Excessive Use of Calcium Supplements Seen as a Growing Problem

Pregnant Women and Postmenopausal Women Taking Supplements are among Those at Greatest Risk

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Women are constantly bombarded with messages about maintaining their bone health and doing all they can to prevent osteoporosis as they age. Taking over-the-counter calcium supplements is one of the most widely touted ways women can help keep their bones strong.

Growing evidence indicates that taking excess amounts of calcium supplements has led to a resurgence of a serious condition that hasn’t been on physicians’ radars since the early 1900s—the milk-alkali syndrome. Researchers now suggest renaming the condition the calcium-alkali syndrome, to reflect a more modern definition of the illness.

Clinicians should keep in mind the potential for patients to develop this syndrome, which, if left unattended, can lead to kidney failure and other serious complications. In addition, nephrologists and others who care for patients experiencing kidney dysfunction should be aware of the possible role of calcium supplementation in the development of their patients’ symptoms.

History and mechanisms behind the milk-alkali syndrome

The milk-alkali syndrome was first identified in the early 20th century when patients with peptic ulcers were treated with a regimen consisting of milk and antacids. The theory was that gastric acidity was the fueling force behind chronic ulcer disease, and that the milk-alkali treatment would protect the ulcer from gastric juice corrosion until the ulcer was healed. Throughout the day, patients drank a mixture of milk and cream and consumed substantial amounts of alkali. Due to its success, the milk-alkali therapy shortly became the standard of care for ulcer treatment. However, an unfortunate adverse effect was the development of hypercalcemia, various degrees of kidney failure, and metabolic alkalosis (Medarov BI. Mayo Clin Proc 2009; 84:261–267).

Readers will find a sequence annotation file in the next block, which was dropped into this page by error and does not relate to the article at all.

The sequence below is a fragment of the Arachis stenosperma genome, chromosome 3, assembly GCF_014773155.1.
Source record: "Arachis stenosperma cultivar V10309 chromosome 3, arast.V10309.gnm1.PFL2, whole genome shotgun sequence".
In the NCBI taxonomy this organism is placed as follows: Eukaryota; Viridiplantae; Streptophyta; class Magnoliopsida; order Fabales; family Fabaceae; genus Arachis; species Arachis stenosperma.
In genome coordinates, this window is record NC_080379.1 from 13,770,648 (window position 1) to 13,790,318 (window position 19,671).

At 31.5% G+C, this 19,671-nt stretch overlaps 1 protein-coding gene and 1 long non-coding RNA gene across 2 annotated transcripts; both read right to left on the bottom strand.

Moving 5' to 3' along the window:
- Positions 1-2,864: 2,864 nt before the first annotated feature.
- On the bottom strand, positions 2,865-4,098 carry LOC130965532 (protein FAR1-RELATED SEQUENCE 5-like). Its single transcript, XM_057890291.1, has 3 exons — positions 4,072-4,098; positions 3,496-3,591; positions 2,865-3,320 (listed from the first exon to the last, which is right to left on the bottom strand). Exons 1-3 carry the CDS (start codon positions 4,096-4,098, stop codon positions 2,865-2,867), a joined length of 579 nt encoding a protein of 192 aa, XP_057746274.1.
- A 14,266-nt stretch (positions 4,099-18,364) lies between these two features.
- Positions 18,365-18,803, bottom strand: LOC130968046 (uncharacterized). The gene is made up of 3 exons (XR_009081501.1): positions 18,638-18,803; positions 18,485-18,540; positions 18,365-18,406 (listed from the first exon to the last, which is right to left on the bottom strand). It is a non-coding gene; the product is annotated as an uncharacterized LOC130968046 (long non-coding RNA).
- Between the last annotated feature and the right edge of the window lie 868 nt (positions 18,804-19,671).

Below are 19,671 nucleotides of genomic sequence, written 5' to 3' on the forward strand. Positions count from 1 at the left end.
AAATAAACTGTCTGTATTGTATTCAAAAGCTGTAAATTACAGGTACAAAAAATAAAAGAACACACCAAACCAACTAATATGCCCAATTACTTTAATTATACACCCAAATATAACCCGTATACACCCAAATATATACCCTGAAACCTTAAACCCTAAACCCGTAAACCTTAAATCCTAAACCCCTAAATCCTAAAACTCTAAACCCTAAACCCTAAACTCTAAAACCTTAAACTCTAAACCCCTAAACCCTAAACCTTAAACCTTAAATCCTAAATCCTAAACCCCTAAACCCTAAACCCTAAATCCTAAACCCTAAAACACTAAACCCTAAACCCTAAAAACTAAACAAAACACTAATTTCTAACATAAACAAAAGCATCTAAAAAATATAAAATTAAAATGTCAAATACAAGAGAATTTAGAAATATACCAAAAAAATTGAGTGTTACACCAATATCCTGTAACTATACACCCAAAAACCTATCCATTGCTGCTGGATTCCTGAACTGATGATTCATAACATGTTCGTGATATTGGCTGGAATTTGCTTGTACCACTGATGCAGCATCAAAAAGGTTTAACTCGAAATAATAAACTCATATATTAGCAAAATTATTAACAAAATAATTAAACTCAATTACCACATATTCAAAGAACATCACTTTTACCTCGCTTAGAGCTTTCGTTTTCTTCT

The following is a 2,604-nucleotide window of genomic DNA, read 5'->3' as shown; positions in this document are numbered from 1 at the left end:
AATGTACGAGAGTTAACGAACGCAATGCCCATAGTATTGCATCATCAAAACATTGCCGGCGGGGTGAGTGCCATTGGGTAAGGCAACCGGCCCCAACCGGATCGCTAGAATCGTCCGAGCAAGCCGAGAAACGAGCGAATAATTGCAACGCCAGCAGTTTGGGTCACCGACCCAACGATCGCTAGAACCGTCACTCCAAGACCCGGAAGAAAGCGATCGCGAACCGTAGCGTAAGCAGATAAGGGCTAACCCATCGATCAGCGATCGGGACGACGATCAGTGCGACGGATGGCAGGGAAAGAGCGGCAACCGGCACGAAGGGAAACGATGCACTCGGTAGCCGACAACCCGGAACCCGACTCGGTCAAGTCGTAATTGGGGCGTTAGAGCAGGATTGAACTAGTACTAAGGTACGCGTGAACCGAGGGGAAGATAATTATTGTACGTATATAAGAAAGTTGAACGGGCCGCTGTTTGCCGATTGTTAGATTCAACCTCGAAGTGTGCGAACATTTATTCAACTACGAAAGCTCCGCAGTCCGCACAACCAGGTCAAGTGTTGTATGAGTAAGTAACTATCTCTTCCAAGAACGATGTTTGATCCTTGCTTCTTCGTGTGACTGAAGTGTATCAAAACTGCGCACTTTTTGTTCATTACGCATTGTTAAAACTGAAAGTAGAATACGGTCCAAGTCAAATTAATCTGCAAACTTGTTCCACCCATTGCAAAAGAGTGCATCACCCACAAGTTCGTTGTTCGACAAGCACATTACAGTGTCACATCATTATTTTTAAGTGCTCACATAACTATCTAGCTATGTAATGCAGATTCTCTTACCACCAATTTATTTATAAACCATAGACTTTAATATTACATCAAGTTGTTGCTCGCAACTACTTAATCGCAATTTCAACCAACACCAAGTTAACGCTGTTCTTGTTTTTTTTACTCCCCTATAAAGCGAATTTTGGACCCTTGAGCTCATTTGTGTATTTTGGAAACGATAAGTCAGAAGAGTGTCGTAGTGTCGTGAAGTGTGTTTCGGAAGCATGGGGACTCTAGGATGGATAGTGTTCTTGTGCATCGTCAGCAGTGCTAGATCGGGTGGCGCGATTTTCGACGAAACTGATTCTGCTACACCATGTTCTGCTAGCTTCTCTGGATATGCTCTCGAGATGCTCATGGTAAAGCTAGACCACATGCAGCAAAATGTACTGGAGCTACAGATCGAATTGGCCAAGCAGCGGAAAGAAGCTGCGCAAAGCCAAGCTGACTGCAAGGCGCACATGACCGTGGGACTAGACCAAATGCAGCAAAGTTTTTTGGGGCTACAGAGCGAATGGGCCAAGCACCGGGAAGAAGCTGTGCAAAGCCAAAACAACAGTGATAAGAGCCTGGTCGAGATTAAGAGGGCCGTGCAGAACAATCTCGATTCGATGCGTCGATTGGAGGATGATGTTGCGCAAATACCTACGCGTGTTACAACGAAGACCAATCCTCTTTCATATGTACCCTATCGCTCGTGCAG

The pathogenesis of the syndrome is intricate and involves multiple systems, including bone, intestine, and kidney. The exact mechanism of the milk-alkali syndrome remains uncertain, but a unique interplay between hypercalcemia and alkalosis in the kidneys seems to lead to a self-reinforcing cycle. Absorption of large doses of calcium may lead to suppression of parathyroid hormone, which then produces enhanced bicarbonate retention by the kidney. Continued ingestion of calcium carbonate and bicarbonate retention leads to alkalosis, which causes increased calcium resorption in the kidneys. Also, hypercalcemia can lead to nephrogenic diabetes insipidus.